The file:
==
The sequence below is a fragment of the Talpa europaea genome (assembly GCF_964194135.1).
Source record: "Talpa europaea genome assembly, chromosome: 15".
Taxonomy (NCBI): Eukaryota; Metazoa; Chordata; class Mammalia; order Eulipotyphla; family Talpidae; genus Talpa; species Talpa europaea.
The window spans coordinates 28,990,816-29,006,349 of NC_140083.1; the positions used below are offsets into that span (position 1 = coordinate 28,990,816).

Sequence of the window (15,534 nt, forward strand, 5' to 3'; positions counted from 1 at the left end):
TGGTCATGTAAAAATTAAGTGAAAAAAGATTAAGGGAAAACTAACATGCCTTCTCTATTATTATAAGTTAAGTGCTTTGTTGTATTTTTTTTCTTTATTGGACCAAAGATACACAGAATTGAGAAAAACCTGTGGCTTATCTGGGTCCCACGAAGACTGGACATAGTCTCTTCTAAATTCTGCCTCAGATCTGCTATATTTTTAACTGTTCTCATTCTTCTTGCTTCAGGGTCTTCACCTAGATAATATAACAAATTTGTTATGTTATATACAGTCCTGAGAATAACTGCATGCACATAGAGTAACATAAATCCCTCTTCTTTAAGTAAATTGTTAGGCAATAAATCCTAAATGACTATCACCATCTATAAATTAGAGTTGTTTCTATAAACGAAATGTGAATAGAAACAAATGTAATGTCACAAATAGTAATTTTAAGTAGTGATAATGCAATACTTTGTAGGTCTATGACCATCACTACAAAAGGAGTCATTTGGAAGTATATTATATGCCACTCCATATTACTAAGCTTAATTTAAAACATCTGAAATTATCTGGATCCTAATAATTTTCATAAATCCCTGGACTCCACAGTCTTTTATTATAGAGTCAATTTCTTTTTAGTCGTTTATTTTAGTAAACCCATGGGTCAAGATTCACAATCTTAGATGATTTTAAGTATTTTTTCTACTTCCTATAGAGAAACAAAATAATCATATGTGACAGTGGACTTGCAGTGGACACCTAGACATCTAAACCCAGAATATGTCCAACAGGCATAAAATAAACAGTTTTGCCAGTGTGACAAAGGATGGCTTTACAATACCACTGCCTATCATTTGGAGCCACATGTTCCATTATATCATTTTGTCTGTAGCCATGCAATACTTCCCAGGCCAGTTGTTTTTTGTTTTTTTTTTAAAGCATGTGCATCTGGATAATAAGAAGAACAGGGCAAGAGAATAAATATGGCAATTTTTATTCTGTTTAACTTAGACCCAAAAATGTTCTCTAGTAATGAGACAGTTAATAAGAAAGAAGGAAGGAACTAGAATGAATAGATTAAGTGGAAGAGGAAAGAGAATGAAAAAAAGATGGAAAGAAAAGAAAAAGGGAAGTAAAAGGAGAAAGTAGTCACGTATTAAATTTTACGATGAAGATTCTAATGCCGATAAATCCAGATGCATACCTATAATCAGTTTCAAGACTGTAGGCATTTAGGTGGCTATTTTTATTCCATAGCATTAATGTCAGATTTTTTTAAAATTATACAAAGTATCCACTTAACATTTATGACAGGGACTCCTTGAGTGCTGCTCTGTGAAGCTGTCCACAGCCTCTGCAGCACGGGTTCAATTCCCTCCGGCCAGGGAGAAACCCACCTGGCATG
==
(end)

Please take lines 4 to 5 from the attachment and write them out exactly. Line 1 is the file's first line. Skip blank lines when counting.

The window spans coordinates 28,990,816-29,006,349 of NC_140083.1; the positions used below are offsets into that span (position 1 = coordinate 28,990,816).

Sequence of the window (15,534 nt, forward strand, 5' to 3'; positions counted from 1 at the left end):